Woman draftsman at Emerson Electric in Missouri recalls designing electric turrets for bombers and fighter planes during the second World War.
The nearest I ever came to becoming a movie star - my one fleeting brush with fame - was during the second World War. I was married by then, but Uncle Sam said to Bob, "I want you!" So, it was the Army Air Force for him: aircraft schools all over the United States and then off to the island of Saipan.
A year before Bob went overseas, 1 had answered an Emerson Electric want ad for training women to be draftsmen. 1 was trained at Hadley Technical School and began working in the West Florissant, Missouri, office of the Emerson Electric Turret Plant.
Being a woman draftsman was a far cry from the movie world, but the pay was much more than teacher's pay, and the work was almost as interesting. At least 1 felt that I was doing my bit for the country. The office itself was larger than any room 1 had ever seen in my life, and it was completely filled with draftsmen and engineers.
For those who are too young to know about turrets, they are gunner's enclosures on all fighter planes, which protected the breech portion of the gun. The breech is the part of the firearm at the rear of the bore. The bore is the interior tube of the gun. Some turrets were stationary, and some revolved.
The men with whom 1 worked were. constantly designing and perfecting more types of turrets for warfare on Navy aircraft carriers and tanks. The ones the Emerson Plant turned out were turrets for bombers and fighter planes of all kinds.
One day I was working away at my drafting table when a little man with thick lenses surprised me. He said, "Mrs. Moffitt, how would you like to be in a movie?" I couldn't believe what I had heard; I couldn't speak. He said, "I mean it. We have picked you out of all the Emerson women to show off our turret designs. Will you come with me?"
In a daze I followed him to his photo lab. He gave me a jump-suit like the factory women had to wear every day. It fit perfectly, and when I came out he said, "Now, you look like an Emerson Electric worker."
It was my first time in the factory. The noise was overwhelming and I thought how great it was that I worked in a quiet office. It was very interesting to see the turrets come to life from drawings in which I had had a small part.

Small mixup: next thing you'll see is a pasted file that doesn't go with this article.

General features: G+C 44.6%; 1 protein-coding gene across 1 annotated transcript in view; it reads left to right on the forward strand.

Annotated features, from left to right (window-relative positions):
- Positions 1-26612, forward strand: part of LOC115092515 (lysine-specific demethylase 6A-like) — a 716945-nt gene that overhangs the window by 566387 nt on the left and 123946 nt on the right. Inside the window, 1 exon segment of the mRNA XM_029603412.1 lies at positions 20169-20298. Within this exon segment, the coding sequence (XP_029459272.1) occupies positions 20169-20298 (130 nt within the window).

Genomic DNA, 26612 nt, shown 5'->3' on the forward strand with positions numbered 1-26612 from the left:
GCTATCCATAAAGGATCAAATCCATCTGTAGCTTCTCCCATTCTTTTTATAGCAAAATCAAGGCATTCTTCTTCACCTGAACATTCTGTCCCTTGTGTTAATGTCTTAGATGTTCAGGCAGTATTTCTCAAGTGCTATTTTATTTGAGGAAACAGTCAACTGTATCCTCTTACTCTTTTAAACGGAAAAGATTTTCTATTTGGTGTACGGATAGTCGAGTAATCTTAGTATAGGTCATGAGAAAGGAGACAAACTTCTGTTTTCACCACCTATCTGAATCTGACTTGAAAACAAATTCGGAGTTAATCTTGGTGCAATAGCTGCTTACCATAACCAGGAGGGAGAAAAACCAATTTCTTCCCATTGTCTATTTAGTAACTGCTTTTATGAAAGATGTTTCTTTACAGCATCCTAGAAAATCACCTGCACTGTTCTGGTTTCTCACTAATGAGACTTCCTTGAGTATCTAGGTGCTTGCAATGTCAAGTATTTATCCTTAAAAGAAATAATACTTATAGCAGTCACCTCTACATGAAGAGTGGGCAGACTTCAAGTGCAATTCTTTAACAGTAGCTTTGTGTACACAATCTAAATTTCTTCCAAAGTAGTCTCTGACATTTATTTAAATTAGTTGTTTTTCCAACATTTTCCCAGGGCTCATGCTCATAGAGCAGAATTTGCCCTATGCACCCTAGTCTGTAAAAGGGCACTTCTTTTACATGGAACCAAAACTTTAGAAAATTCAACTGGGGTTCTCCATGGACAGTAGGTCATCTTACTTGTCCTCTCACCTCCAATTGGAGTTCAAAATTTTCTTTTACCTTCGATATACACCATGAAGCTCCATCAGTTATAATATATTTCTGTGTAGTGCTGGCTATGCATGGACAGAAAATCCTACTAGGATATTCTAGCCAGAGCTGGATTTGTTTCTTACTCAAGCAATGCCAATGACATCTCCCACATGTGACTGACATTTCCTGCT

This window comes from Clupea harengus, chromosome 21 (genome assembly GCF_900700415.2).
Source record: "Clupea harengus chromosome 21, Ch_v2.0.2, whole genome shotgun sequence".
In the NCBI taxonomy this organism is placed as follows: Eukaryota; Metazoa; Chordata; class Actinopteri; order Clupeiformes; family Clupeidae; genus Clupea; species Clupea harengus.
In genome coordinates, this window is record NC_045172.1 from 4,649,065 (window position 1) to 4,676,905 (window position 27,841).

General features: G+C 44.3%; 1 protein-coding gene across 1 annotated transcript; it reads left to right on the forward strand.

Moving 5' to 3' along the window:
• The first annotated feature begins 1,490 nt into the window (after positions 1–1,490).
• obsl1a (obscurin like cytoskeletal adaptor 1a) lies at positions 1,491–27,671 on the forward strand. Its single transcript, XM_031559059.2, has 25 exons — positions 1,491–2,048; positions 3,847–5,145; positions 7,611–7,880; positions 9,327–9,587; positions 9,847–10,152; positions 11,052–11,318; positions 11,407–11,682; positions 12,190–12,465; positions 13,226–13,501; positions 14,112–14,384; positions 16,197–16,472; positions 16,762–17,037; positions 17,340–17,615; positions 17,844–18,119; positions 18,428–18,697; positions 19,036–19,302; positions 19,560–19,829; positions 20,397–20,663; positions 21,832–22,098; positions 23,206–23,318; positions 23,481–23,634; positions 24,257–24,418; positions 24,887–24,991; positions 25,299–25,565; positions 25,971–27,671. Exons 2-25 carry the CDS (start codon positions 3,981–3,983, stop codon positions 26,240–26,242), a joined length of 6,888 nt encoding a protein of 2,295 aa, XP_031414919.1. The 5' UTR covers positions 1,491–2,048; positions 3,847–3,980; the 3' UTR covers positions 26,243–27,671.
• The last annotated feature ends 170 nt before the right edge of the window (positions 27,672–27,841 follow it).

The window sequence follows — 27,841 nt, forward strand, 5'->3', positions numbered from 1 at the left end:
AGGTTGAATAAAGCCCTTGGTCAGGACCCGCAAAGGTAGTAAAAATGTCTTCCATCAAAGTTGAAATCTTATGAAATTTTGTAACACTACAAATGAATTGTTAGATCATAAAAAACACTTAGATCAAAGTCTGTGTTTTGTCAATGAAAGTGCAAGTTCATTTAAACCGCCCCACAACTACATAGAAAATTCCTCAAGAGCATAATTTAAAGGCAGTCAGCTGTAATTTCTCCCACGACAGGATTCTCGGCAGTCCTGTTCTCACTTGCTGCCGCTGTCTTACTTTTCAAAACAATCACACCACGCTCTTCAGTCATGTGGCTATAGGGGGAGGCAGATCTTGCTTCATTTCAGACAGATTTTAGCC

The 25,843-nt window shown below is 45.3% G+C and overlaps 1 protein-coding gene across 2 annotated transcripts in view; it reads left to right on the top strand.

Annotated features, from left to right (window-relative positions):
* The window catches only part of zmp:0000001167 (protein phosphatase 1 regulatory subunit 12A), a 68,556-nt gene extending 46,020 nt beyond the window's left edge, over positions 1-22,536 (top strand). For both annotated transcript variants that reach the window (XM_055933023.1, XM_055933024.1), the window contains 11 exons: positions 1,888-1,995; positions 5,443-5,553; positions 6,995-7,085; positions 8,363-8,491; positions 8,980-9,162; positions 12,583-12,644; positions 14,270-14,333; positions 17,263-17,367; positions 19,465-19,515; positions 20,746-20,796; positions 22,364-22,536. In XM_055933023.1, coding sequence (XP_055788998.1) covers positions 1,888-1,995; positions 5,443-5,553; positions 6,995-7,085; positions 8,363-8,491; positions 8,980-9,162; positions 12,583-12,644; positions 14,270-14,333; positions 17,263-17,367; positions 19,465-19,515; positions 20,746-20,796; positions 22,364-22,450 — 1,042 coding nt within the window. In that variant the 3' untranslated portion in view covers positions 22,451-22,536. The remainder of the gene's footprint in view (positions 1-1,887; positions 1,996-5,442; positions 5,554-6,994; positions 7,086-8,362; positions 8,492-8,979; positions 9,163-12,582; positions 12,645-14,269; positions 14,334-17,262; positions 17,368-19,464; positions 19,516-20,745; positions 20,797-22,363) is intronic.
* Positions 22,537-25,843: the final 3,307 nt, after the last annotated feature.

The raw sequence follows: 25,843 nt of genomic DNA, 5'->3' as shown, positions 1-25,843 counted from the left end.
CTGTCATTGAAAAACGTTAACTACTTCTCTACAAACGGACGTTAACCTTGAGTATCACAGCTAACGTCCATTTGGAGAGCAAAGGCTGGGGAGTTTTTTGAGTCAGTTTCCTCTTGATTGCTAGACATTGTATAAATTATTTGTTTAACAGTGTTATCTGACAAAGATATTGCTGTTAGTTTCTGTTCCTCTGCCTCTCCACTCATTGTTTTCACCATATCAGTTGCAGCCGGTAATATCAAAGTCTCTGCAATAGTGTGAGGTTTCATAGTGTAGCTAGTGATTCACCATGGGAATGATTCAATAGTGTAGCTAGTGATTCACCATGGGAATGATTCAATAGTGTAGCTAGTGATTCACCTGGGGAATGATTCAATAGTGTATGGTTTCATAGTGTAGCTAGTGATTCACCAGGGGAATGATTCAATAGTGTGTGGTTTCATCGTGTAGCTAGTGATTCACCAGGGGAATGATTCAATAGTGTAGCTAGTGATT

The photographer took me through the factory to a room with the finished product, their newest turrets. He filmed me at all angles with those monstrous things, and every time I smiled he barked, "Don't smile! This is serious business."
Other than the fact that I couldn't smile, the lights were hot, and my co-workers were teasing me about being a star, it was all great fun. But mainly, it was something exciting to write about to my husband.
I was always mystified about why a woman should be able to point out the parts and workings of a turret, but I never questioned the bosses, even when Stuart Symington, who was president of Emerson Electric at that time, told me the film was to be shown all over the world to every Allied airplane factory that planned to strengthen their country's defense.
Nelle Moffitt Allen
Back in 1955 a call went out from the editors of the then Capper’s Weekly asking for readers to send in articles on true pioneers. Hundreds of letters came pouring in from early settlers and their children, many now in their 80s and 90s, and from grandchildren of settlers, all with tales to tell. So many articles were received that a decision was made to create a book, and in 1956, the first My Folks title – My Folks Came in a Covered Wagon – hit the shelves. Nine other books have since been published in the My Folks series, all filled to the brim with true tales from Capper’s readers, and we are proud to make those stories available to our growing online community.
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